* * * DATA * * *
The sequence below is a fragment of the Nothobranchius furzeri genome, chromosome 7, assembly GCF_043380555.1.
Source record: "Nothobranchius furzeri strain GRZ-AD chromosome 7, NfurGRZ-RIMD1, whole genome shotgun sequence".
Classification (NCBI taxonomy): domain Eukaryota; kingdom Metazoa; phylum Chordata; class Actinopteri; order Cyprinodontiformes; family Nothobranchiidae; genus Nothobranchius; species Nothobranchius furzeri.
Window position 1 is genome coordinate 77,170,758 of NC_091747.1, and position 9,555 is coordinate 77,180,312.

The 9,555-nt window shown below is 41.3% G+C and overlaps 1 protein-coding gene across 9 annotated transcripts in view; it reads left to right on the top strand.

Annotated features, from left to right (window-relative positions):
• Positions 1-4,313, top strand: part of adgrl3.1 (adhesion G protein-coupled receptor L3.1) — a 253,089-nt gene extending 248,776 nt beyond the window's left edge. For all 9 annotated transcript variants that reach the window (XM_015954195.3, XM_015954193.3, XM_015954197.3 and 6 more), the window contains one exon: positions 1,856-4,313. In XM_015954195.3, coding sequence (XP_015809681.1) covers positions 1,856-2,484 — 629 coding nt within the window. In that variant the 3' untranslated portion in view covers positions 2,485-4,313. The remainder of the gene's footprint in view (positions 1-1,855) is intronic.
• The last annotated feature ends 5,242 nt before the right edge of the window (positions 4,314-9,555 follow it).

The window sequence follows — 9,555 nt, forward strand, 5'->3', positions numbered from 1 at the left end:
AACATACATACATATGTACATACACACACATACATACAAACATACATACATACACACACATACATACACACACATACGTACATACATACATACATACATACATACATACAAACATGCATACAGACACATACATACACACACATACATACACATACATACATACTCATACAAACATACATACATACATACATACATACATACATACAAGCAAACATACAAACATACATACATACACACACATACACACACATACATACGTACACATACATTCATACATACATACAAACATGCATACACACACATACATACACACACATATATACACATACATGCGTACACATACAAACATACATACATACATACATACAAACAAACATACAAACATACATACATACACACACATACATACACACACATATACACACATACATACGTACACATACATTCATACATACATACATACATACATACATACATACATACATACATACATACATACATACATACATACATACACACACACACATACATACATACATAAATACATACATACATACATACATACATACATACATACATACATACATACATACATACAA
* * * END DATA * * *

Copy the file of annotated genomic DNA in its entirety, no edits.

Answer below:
The sequence below is a fragment of the Nothobranchius furzeri genome, chromosome 7, assembly GCF_043380555.1.
Source record: "Nothobranchius furzeri strain GRZ-AD chromosome 7, NfurGRZ-RIMD1, whole genome shotgun sequence".
Classification (NCBI taxonomy): domain Eukaryota; kingdom Metazoa; phylum Chordata; class Actinopteri; order Cyprinodontiformes; family Nothobranchiidae; genus Nothobranchius; species Nothobranchius furzeri.
Window position 1 is genome coordinate 77,170,758 of NC_091747.1, and position 9,555 is coordinate 77,180,312.

The 9,555-nt window shown below is 41.3% G+C and overlaps 1 protein-coding gene across 9 annotated transcripts in view; it reads left to right on the top strand.

Annotated features, from left to right (window-relative positions):
• Positions 1-4,313, top strand: part of adgrl3.1 (adhesion G protein-coupled receptor L3.1) — a 253,089-nt gene extending 248,776 nt beyond the window's left edge. For all 9 annotated transcript variants that reach the window (XM_015954195.3, XM_015954193.3, XM_015954197.3 and 6 more), the window contains one exon: positions 1,856-4,313. In XM_015954195.3, coding sequence (XP_015809681.1) covers positions 1,856-2,484 — 629 coding nt within the window. In that variant the 3' untranslated portion in view covers positions 2,485-4,313. The remainder of the gene's footprint in view (positions 1-1,855) is intronic.
• The last annotated feature ends 5,242 nt before the right edge of the window (positions 4,314-9,555 follow it).

The window sequence follows — 9,555 nt, forward strand, 5'->3', positions numbered from 1 at the left end:
AACATACATACATATGTACATACACACACATACATACAAACATACATACATACACACACATACATACACACACATACGTACATACATACATACATACATACATACATACAAACATGCATACAGACACATACATACACACACATACATACACATACATACATACTCATACAAACATACATACATACATACATACATACATACATACAAGCAAACATACAAACATACATACATACACACACATACACACACATACATACGTACACATACATTCATACATACATACAAACATGCATACACACACATACATACACACACATATATACACATACATGCGTACACATACAAACATACATACATACATACATACAAACAAACATACAAACATACATACATACACACACATACATACACACACATATACACACATACATACGTACACATACATTCATACATACATACATACATACATACATACATACATACATACATACATACATACATACATACATACATACACACACACACATACATACATACATAAATACATACATACATACATACATACATACATACATACATACATACATACATACATACAA